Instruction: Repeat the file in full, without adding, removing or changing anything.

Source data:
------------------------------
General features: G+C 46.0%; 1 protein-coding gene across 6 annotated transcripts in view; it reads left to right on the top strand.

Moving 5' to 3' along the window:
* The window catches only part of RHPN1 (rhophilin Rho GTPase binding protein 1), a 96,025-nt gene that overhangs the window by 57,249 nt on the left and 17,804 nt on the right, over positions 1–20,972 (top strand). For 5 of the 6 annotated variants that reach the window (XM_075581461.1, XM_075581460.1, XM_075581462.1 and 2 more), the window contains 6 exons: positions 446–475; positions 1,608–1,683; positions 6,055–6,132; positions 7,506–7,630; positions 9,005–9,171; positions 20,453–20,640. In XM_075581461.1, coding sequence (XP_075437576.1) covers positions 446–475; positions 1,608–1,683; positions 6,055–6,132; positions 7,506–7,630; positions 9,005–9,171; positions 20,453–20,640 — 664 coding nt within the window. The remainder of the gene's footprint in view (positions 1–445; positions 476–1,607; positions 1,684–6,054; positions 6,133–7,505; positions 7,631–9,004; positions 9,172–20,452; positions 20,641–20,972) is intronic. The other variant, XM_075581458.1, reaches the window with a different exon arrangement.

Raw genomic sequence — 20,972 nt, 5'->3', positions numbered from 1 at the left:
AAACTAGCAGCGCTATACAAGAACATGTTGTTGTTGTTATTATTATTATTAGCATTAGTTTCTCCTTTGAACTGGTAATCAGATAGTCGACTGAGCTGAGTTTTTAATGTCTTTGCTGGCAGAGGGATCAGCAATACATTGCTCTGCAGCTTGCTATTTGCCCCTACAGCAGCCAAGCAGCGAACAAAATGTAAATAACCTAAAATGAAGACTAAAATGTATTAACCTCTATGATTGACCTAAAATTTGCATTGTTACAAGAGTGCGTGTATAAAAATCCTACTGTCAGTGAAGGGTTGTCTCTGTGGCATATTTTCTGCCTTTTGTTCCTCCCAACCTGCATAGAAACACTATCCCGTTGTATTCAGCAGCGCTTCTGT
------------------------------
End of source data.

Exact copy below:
General features: G+C 46.0%; 1 protein-coding gene across 6 annotated transcripts in view; it reads left to right on the top strand.

Moving 5' to 3' along the window:
* The window catches only part of RHPN1 (rhophilin Rho GTPase binding protein 1), a 96,025-nt gene that overhangs the window by 57,249 nt on the left and 17,804 nt on the right, over positions 1–20,972 (top strand). For 5 of the 6 annotated variants that reach the window (XM_075581461.1, XM_075581460.1, XM_075581462.1 and 2 more), the window contains 6 exons: positions 446–475; positions 1,608–1,683; positions 6,055–6,132; positions 7,506–7,630; positions 9,005–9,171; positions 20,453–20,640. In XM_075581461.1, coding sequence (XP_075437576.1) covers positions 446–475; positions 1,608–1,683; positions 6,055–6,132; positions 7,506–7,630; positions 9,005–9,171; positions 20,453–20,640 — 664 coding nt within the window. The remainder of the gene's footprint in view (positions 1–445; positions 476–1,607; positions 1,684–6,054; positions 6,133–7,505; positions 7,631–9,004; positions 9,172–20,452; positions 20,641–20,972) is intronic. The other variant, XM_075581458.1, reaches the window with a different exon arrangement.

Raw genomic sequence — 20,972 nt, 5'->3', positions numbered from 1 at the left:
AAACTAGCAGCGCTATACAAGAACATGTTGTTGTTGTTATTATTATTATTAGCATTAGTTTCTCCTTTGAACTGGTAATCAGATAGTCGACTGAGCTGAGTTTTTAATGTCTTTGCTGGCAGAGGGATCAGCAATACATTGCTCTGCAGCTTGCTATTTGCCCCTACAGCAGCCAAGCAGCGAACAAAATGTAAATAACCTAAAATGAAGACTAAAATGTATTAACCTCTATGATTGACCTAAAATTTGCATTGTTACAAGAGTGCGTGTATAAAAATCCTACTGTCAGTGAAGGGTTGTCTCTGTGGCATATTTTCTGCCTTTTGTTCCTCCCAACCTGCATAGAAACACTATCCCGTTGTATTCAGCAGCGCTTCTGT